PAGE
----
World Diabetes Day, held annually in November, aims to raise global awareness of the disease and what can be done, in many cases, to prevent it. A team of South African researchers has released results of a promising study that involves the beneficial effect of rooibos on blood sugar levels.
The rooibos plant (Aspalathus linearis), a member of the legume family and indigenous to South Africa, is known for its health-boosting properties. Rooibos is usually made into a tea – or more correctly, a tisane, as it is a non-caffeinated beverage – that has various healthful effects ranging from antioxidant properties to a calming effect and a good night’s sleep.
Scientific studies with animals and to a lesser degree, with humans, have shown that rooibos can also restore immune function and generally improve the immune system. In a UK study, rare poison dart frogs that were reared from tadpoles in a rooibos-infused liquid became resistant to fungal infection. This is because the antioxidants in rooibos have anti-fungal properties as well, according to the frog research team.
Now new evidence has emerged that rooibos can combat diabetes in rats and, with more research, possibly humans. Results of the study were published on 19 October in the online version of Phytomedicine journal, under the title Acute assessment of an aspalathin-enriched green rooibos extract with hypoglycemic potential.
The study was a joint effort between the Diabetes Discovery Platform from South Africa’s Medical Research Council (MRC) and the Agricultural Research Council’s (ARC) Infruitec-Nietvoorbij Institute, with the help of the National Research Foundation.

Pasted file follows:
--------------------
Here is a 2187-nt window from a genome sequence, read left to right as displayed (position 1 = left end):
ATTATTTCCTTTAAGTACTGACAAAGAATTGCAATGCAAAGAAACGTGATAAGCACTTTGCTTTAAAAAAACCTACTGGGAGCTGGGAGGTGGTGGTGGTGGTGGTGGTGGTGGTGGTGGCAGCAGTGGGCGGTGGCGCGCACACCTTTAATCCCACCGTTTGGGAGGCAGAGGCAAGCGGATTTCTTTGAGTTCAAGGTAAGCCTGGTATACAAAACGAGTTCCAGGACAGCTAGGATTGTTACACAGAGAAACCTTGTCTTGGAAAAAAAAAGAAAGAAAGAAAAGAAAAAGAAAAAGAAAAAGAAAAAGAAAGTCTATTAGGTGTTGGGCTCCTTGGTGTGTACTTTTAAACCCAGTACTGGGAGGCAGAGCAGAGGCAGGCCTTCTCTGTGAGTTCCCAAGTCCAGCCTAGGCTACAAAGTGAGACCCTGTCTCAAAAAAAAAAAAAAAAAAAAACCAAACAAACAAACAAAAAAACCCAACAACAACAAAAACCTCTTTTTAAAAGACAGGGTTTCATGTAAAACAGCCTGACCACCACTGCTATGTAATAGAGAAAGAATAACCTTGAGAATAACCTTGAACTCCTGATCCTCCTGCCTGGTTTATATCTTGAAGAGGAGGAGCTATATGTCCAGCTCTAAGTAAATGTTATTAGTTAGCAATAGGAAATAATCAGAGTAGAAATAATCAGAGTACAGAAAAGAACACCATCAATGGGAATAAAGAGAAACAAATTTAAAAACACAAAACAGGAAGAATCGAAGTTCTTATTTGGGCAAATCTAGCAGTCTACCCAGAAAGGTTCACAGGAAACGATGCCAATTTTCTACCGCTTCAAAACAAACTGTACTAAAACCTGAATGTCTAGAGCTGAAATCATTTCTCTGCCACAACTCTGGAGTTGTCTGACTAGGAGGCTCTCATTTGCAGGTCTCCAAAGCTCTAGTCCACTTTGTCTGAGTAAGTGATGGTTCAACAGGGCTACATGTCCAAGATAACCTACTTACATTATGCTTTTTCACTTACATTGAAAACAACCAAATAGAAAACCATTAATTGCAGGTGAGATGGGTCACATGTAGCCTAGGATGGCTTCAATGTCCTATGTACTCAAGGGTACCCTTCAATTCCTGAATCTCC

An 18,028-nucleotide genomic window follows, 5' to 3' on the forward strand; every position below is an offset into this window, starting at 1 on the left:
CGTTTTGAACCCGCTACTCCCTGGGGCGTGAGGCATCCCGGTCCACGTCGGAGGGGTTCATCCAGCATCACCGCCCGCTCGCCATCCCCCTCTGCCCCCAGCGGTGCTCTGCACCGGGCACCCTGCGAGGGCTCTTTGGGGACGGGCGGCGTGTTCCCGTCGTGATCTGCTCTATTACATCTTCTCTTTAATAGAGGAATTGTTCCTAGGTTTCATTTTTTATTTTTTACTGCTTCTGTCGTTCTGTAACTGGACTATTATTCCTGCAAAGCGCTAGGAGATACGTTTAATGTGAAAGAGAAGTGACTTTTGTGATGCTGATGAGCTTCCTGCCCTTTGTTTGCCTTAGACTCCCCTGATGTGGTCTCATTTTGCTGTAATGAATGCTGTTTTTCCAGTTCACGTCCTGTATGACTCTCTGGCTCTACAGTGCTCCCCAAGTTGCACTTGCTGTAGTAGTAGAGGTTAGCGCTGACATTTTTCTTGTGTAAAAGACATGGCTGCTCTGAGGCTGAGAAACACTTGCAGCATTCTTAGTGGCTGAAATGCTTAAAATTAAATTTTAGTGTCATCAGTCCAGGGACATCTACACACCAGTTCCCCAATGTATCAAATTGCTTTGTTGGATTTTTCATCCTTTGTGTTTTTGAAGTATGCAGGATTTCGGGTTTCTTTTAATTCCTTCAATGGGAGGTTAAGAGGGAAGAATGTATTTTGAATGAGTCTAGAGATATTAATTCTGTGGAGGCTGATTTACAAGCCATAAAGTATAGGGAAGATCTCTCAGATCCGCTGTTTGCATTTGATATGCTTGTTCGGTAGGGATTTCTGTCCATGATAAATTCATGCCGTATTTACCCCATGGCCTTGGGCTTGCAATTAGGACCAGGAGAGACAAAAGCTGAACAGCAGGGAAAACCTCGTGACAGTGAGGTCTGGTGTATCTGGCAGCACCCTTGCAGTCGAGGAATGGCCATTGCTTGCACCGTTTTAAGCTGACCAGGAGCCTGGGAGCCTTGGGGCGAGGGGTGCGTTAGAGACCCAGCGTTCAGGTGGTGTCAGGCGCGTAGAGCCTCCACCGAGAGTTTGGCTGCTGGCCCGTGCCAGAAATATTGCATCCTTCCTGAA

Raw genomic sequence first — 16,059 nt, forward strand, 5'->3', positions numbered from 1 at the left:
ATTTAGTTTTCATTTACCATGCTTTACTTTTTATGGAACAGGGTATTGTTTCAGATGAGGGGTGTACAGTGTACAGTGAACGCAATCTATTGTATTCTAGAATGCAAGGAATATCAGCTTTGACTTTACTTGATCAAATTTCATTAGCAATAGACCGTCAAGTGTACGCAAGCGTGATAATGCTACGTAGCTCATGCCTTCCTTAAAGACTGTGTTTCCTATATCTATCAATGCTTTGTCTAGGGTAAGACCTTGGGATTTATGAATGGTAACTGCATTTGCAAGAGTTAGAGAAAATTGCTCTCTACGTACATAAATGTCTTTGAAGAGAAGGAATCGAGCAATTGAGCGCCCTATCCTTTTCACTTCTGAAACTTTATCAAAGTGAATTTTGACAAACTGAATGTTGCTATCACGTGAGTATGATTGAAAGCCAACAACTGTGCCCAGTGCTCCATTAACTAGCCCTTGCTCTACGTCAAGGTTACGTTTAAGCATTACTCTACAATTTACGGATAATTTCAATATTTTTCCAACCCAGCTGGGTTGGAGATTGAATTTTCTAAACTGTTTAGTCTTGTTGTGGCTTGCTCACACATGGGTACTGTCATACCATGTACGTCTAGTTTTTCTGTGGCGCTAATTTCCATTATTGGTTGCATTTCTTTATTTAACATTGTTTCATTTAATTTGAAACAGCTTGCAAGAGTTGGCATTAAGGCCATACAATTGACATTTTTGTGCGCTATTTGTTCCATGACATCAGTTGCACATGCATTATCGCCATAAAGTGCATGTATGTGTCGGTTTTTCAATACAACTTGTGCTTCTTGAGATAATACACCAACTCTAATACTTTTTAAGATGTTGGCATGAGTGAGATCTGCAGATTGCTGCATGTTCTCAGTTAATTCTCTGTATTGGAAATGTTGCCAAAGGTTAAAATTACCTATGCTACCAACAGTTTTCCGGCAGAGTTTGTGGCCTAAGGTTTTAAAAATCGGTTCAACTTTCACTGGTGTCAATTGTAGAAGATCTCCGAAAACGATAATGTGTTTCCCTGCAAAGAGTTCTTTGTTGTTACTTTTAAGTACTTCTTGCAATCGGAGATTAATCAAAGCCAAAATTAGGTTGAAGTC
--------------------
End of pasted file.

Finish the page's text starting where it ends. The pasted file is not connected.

“Although we have started off with small animals,” says team leader Dr Johan Louw of the MRC, “the next step is to take our research to human patients – provided we can secure funding.”
Louw explains that, as the research models are designed to simulate what is seen in humans, he is confident that the team will be able to duplicate the rat results. He clarifies that people with diabetes type one, which is controlled with insulin, won’t see a benefit but that type two patients, who control their condition largely through diet, will.
“Our focus as scientists is the promotion of healthy lifestyles and a healthier population, not just in South Africa but all over the world – so don’t hesitate to drink that cup of rooibos as part of a good diet,” he says. “Obviously you can’t do anything about your age or your family history, but there are certain factors that you have control over, such as your eating habits or your level of activity.”
World Diabetes Day is an initiative of the International Diabetes Federation and the World Health Organisation. The date, 14 November, celebrates the birthday of Canadian Nobel laureate Frederick Banting, who is credited with the life-saving discovery of insulin, along with his colleague Charles Best.
Rooibos health benefits